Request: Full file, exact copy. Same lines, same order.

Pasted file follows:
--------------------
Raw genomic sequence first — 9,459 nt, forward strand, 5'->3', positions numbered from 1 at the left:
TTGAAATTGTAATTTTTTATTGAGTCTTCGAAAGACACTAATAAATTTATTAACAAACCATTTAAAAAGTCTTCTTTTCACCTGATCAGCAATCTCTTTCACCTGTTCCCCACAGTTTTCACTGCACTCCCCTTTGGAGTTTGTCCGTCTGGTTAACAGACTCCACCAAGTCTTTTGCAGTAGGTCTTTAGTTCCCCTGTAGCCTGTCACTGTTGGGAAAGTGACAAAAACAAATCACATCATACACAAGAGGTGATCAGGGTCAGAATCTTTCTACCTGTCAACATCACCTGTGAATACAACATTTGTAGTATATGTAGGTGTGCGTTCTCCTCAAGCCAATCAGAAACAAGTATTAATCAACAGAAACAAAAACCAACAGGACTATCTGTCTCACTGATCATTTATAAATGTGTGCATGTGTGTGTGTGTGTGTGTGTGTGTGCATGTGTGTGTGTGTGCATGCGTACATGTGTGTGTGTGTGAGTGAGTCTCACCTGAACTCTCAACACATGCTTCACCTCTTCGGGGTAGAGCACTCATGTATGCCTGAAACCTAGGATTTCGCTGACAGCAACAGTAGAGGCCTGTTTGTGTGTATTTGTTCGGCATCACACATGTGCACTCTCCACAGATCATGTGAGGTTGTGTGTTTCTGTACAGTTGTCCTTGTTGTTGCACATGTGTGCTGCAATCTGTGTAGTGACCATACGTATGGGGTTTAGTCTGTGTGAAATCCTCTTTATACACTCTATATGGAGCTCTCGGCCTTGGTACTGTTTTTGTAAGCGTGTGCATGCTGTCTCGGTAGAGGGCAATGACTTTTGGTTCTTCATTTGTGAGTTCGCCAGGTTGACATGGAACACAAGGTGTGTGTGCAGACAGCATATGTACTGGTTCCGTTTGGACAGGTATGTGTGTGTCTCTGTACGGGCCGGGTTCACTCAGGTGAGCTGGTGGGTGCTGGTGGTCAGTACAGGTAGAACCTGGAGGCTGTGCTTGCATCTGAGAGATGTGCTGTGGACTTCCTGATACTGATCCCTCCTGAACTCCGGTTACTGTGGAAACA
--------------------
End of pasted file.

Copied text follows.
Raw genomic sequence first — 9,459 nt, forward strand, 5'->3', positions numbered from 1 at the left:
TTGAAATTGTAATTTTTTATTGAGTCTTCGAAAGACACTAATAAATTTATTAACAAACCATTTAAAAAGTCTTCTTTTCACCTGATCAGCAATCTCTTTCACCTGTTCCCCACAGTTTTCACTGCACTCCCCTTTGGAGTTTGTCCGTCTGGTTAACAGACTCCACCAAGTCTTTTGCAGTAGGTCTTTAGTTCCCCTGTAGCCTGTCACTGTTGGGAAAGTGACAAAAACAAATCACATCATACACAAGAGGTGATCAGGGTCAGAATCTTTCTACCTGTCAACATCACCTGTGAATACAACATTTGTAGTATATGTAGGTGTGCGTTCTCCTCAAGCCAATCAGAAACAAGTATTAATCAACAGAAACAAAAACCAACAGGACTATCTGTCTCACTGATCATTTATAAATGTGTGCATGTGTGTGTGTGTGTGTGTGTGTGTGCATGTGTGTGTGTGTGCATGCGTACATGTGTGTGTGTGTGAGTGAGTCTCACCTGAACTCTCAACACATGCTTCACCTCTTCGGGGTAGAGCACTCATGTATGCCTGAAACCTAGGATTTCGCTGACAGCAACAGTAGAGGCCTGTTTGTGTGTATTTGTTCGGCATCACACATGTGCACTCTCCACAGATCATGTGAGGTTGTGTGTTTCTGTACAGTTGTCCTTGTTGTTGCACATGTGTGCTGCAATCTGTGTAGTGACCATACGTATGGGGTTTAGTCTGTGTGAAATCCTCTTTATACACTCTATATGGAGCTCTCGGCCTTGGTACTGTTTTTGTAAGCGTGTGCATGCTGTCTCGGTAGAGGGCAATGACTTTTGGTTCTTCATTTGTGAGTTCGCCAGGTTGACATGGAACACAAGGTGTGTGTGCAGACAGCATATGTACTGGTTCCGTTTGGACAGGTATGTGTGTGTCTCTGTACGGGCCGGGTTCACTCAGGTGAGCTGGTGGGTGCTGGTGGTCAGTACAGGTAGAACCTGGAGGCTGTGCTTGCATCTGAGAGATGTGCTGTGGACTTCCTGATACTGATCCCTCCTGAACTCCGGTTACTGTGGAAACA